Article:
Congestion charging is still a very long way off, Simon Murphy, city region project director, admitted yesterday.
His comments came at a Breakfast Connection event at the Burlington Hotel when he also described the elected mayor issue as a "distraction".
He was giving a speech on the merits of the city region concept even though the Government seems to have fallen out of love with the idea.
Mr Murphy cited the National Exhibition Centre and Birmingham International Airport as major developments which had in the past come about because of regional cooperation.
Now the aim was to deliver similar strategic schemes such as an improved New Street station along with progress on transport and skills.
Though the city region institution – which is council dominated but has other representation including business – was currently only a "shadow board" and a voluntary partnership, there was a determination to move forward despite various models of local government being discussed nationally including elected mayors and council cabinets with four year terms.
"The city region partners in the West Midlands are coming together now," said Mr Murphy. "We can sit now and take decisions."
Indeed the whole issue of elected mayors was something of "a time-consuming distraction".
Some while back it had been discussed by West Midlands councils and no-one was keen on an elected mayor other than Stoke-on-Trent which now had one.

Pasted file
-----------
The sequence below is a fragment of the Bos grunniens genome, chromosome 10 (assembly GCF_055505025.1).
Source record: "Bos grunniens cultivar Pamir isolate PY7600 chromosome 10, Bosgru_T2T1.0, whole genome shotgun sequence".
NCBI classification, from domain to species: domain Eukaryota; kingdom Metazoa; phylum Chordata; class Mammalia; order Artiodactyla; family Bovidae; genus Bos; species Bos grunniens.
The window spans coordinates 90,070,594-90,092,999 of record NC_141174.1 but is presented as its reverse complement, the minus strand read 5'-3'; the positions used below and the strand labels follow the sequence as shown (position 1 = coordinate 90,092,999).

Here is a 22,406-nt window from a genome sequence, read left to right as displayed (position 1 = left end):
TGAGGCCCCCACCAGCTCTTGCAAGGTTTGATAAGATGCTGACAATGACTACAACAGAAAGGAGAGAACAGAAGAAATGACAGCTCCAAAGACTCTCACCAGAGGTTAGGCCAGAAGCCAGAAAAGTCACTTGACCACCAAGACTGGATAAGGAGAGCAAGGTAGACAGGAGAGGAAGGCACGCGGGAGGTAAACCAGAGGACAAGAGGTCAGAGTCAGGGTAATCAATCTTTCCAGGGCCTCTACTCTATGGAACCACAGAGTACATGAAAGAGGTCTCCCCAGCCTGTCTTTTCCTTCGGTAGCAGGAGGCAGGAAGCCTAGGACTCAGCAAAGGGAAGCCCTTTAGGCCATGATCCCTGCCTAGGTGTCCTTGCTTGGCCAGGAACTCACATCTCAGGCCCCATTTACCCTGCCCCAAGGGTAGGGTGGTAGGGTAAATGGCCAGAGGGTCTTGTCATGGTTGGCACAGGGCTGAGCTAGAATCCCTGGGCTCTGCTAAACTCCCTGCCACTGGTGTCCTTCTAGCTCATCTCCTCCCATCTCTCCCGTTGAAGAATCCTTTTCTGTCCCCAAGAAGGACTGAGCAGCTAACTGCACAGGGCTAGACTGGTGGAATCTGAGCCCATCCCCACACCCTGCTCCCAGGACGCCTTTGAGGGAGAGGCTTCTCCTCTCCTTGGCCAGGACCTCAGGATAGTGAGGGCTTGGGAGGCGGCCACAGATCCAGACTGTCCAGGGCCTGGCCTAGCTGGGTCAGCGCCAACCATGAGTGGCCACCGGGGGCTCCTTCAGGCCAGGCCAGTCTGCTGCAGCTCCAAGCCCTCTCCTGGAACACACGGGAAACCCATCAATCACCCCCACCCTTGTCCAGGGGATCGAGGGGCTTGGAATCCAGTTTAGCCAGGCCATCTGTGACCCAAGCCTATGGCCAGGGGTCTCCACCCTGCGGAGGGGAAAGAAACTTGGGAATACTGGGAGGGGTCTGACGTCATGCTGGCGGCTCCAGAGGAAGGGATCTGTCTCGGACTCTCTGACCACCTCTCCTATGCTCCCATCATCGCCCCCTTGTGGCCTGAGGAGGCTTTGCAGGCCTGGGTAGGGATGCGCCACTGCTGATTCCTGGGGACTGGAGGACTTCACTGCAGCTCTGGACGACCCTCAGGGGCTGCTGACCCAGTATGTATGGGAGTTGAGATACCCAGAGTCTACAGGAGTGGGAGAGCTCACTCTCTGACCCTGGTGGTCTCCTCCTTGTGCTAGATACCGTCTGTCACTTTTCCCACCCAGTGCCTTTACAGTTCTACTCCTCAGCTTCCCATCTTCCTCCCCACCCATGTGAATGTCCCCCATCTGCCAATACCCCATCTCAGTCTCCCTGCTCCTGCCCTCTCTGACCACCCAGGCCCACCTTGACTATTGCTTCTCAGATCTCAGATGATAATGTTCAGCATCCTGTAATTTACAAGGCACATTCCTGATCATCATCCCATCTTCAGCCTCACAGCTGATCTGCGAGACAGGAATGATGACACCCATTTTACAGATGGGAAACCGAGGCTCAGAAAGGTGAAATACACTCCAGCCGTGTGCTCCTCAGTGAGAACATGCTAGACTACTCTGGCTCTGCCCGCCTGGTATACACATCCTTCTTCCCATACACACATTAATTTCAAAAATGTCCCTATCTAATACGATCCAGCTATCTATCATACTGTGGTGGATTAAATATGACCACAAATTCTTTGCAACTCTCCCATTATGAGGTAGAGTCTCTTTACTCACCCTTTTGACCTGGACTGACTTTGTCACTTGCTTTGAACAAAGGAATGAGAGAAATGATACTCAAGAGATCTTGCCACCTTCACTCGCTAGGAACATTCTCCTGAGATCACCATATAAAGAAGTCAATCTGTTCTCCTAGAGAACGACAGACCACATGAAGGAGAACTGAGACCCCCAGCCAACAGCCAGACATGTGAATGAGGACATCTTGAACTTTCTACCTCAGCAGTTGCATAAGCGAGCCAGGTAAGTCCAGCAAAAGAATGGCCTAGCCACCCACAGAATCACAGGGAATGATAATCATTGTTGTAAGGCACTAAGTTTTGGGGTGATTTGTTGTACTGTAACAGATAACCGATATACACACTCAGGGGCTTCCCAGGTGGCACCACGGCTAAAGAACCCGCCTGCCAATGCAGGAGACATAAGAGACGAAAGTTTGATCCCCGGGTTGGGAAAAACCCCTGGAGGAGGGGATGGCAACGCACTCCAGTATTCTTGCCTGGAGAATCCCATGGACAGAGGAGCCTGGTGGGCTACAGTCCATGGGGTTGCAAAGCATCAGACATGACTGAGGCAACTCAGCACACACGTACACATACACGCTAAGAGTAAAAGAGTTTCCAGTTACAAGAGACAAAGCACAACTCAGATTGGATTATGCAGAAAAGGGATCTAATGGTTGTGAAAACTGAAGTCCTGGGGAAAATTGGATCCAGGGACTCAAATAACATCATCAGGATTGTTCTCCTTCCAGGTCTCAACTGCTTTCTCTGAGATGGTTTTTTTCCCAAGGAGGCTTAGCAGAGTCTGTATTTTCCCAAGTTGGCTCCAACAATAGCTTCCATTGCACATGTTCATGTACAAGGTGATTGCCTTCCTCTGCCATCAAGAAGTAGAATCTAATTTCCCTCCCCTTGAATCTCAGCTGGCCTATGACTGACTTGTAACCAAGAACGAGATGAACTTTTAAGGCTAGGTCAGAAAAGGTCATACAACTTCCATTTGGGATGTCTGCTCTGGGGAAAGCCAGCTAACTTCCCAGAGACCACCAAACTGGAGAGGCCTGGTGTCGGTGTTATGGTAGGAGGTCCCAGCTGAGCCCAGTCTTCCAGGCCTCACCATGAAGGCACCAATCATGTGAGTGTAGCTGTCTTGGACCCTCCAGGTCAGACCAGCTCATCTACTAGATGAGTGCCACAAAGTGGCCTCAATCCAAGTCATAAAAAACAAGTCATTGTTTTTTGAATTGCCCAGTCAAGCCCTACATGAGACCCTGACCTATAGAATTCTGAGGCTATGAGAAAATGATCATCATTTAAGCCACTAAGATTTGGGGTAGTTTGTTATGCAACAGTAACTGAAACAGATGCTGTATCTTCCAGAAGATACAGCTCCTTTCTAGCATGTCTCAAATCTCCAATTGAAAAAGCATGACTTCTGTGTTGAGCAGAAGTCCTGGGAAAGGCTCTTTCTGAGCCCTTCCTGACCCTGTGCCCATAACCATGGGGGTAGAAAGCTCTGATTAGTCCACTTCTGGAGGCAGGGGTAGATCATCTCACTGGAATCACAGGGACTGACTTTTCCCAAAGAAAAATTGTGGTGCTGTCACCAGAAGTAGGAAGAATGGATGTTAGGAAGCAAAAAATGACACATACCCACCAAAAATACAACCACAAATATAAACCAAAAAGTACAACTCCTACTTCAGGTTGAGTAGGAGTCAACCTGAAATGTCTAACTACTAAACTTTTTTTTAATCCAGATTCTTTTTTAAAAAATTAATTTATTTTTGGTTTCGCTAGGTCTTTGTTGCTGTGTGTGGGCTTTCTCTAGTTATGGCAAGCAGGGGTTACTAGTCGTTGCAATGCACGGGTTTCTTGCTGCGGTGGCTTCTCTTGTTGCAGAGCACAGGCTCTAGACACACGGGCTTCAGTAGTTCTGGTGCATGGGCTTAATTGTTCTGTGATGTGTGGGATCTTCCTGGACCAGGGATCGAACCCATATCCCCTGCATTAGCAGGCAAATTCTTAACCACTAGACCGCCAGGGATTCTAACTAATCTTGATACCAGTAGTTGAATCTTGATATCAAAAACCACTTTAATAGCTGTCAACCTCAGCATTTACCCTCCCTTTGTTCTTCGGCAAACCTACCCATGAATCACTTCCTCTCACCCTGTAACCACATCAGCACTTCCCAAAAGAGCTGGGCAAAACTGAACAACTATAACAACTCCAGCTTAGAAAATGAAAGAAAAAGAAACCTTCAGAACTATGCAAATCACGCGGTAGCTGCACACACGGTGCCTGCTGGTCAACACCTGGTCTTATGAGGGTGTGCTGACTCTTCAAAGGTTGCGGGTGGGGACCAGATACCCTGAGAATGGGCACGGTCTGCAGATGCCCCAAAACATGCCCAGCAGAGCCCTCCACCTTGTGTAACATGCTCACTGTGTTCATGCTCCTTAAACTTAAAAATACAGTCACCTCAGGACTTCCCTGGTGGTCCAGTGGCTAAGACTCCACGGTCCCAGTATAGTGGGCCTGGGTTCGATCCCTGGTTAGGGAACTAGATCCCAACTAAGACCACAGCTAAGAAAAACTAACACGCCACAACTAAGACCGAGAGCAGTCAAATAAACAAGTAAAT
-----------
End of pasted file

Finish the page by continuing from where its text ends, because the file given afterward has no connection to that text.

But he warned elected mayors would come back onto the agenda, and perhaps in even stronger voice, if the city region failed to deliver. On congestion charging, Mr Murphy insisted that the Government had to take on board putting money into improving public transport first.
Only then could congestion charging be introduced. For the moment the region was "a long way" from congestion charging.
And he expressed his disappointment at how so many business people refused to even consider using buses when in London a completely different attitude prevailed.
Saying the hope was that the city region board could help deliver big projects quicker than perhaps would otherwise be the case, he nevertheless voiced his "frustrations" at the public sector.
Mr Murphy said: "The job does have its frustrations. The public sector works in a very different way from the private sector. Processes can be very slow."
He warned that the West Midlands had a lot of ground to make up.
"This part of England is behind virtually every national average."
The aim had to be raising those standards to at least the average including worker productivity. It was vital too to join together to compete for inward investment particularly because Wales and Scotland could "pull the economic levers in ways we cannot".
He charged: "It is an uneven playing field you compete on even in our own country let alone internationally."
And the planning system did not help either. The city region board was discussing this with the Government, adding: "It is a drag on strategic development."
But there was criticism of the city region's long-winded title – Birmingham, the Black Country and Coventry City Region.